- Prime Minister Abe, No Mention of "Regret"
- By Seo Ui-dong Tokyo Correspondent, Oh Gwan-cheol Beijing Correspondent, Yu Shin-mo phil21@kyunghyang.
Members of "a group of lawmakers who pay their respects at the Yasukuni Shrine" follow a priest at the shrine, located in Tokyo, to pay their respects on August 15, the day of Japan's surrender. / Tokyo, Reuters
In a speech during the memorial at Tokyo Budokan, with the Emperor and Empress of Japan present, Prime Minister Abe said that he would be humble before history and cherish the lessons he needed to learn. But Kyodo News reported that he did not mention the "wartime aggression and regret," which his predecessors have expressed at the August 15 memorial service since Prime Minister Tomiichi Murayama in 1994. He also omitted a pledge against war, which was present in the prime minister's speech at the memorial each year.
This is expected to stir controversy, for it can be interpreted as a denial of the Murayama statement, which expressed regret and conveyed an apology for Japan's colonial rule and aggression. Japan's former prime ministers have expressed their self-reflection on the past war each year at this memorial, mentioning how they caused losses and pain to the citizens of Asian countries. In an interview with Kyodo News this day, former Prime Minister Murayama criticized Prime Minister Abe claiming that he should have expressed regret toward the other countries in his speech.
Three of Abe's cabinet members, Minister for Internal Affairs and Communications Yoshitaka Shindo, Minister in charge of Abduction Issue Keiji Furuya, and Minister in charge of Administrative Reform Tomomi Inada and more than 100 lawmakers paid their respects at the Yasukuni Shrine, where 14 class-A war criminals of the Pacific War are enshrined. Prime Minister Abe had his party's aide offer tribute in the name of the "leader of the Liberal Democratic Party" from Abe's personal account instead of making a personal visit.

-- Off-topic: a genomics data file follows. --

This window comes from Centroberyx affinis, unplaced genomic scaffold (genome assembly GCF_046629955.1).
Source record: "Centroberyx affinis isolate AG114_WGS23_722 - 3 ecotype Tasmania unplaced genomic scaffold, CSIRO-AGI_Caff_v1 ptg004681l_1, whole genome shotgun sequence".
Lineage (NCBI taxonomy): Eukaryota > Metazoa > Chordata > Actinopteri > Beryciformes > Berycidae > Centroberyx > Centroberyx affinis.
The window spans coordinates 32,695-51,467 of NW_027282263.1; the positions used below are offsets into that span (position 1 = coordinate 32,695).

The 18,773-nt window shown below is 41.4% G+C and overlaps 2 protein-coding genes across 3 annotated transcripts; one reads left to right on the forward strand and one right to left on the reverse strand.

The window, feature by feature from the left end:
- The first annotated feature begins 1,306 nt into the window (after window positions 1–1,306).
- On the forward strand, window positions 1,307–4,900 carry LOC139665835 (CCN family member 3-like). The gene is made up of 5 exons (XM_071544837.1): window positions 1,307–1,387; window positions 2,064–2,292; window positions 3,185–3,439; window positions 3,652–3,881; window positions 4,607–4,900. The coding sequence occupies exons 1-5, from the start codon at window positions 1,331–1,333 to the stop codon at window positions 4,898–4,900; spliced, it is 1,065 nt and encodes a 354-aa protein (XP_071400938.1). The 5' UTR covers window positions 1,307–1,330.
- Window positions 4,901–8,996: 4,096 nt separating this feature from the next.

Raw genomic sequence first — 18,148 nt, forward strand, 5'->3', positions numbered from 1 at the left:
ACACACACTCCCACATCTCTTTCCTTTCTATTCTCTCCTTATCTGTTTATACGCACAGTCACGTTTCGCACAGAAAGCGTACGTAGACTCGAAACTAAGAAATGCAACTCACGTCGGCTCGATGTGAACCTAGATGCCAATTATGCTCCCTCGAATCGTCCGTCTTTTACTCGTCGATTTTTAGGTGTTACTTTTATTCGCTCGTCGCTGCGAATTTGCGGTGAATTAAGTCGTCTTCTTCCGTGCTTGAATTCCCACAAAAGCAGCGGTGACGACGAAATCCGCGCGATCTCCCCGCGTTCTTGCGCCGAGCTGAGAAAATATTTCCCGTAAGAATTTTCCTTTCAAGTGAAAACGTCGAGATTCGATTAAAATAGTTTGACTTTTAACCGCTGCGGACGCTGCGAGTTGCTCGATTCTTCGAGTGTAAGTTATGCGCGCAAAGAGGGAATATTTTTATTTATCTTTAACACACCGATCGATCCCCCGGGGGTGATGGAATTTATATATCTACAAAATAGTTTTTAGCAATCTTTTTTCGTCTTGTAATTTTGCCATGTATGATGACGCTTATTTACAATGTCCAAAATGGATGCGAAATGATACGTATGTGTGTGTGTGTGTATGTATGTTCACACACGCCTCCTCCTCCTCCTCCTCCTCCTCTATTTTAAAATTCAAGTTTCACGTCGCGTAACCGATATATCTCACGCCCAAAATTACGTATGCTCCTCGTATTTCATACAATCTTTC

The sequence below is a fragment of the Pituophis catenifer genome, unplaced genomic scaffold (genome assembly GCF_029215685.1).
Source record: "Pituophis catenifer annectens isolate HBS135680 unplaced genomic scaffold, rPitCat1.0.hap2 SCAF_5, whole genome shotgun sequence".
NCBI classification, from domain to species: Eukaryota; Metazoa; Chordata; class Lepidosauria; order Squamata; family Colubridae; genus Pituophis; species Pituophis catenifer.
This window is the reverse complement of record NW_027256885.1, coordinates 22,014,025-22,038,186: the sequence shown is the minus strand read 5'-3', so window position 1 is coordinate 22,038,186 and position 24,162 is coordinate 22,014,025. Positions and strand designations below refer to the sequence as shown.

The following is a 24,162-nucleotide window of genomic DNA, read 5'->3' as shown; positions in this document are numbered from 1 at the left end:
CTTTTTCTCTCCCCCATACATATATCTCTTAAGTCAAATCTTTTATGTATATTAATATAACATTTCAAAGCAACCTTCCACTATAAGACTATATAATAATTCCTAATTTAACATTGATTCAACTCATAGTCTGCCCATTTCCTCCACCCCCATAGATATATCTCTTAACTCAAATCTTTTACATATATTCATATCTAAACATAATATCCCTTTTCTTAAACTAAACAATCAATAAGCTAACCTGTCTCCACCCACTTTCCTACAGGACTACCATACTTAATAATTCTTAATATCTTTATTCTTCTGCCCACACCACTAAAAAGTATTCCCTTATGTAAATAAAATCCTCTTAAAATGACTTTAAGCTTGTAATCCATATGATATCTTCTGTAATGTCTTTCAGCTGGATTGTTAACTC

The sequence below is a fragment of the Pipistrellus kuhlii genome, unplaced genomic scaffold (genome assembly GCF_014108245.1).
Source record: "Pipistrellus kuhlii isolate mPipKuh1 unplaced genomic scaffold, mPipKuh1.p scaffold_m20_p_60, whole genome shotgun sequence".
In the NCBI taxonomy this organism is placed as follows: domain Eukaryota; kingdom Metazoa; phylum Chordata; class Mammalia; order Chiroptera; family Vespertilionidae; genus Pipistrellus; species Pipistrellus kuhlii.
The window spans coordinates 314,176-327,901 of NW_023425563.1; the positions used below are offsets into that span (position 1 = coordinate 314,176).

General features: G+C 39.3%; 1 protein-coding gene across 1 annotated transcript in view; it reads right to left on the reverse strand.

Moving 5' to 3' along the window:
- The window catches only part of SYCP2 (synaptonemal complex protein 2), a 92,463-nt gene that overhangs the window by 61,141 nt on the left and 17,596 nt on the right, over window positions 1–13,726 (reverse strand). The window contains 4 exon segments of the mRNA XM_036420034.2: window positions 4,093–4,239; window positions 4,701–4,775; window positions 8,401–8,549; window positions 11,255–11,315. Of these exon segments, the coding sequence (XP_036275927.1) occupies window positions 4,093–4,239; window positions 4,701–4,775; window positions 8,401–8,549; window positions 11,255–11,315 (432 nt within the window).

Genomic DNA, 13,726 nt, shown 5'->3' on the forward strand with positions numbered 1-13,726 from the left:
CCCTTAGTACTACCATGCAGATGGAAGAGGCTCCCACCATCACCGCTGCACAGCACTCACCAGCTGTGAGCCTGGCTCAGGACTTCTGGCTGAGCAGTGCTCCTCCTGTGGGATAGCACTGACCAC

Although Prime Minister Abe did not visit the Yasukuni Shrine, he revealed a lack of self-reflection on history, which in turn is expected to present a challenge in restoring relations with South Korea and China.
Foreign ministry spokesperson Cho Tae-young released a comment on the visit to the Yasukuni Shrine by Japanese cabinet members and lawmakers stating, "Japan's leading politicians and some cabinet members are once again visiting the Yasukuni Shrine and paying their respects in various ways, which shows that they continue to turn a blind eye on history."
China's Vice-Minister of Foreign Affairs Liu Zhenmin called the Japanese Ambassador to China to the foreign ministry office and protested, and the foreign ministry spokesperson Hong Lei criticized the visit to the Yasukuni Shrine calling it "an overt challenge to historical justice and the conscience of mankind."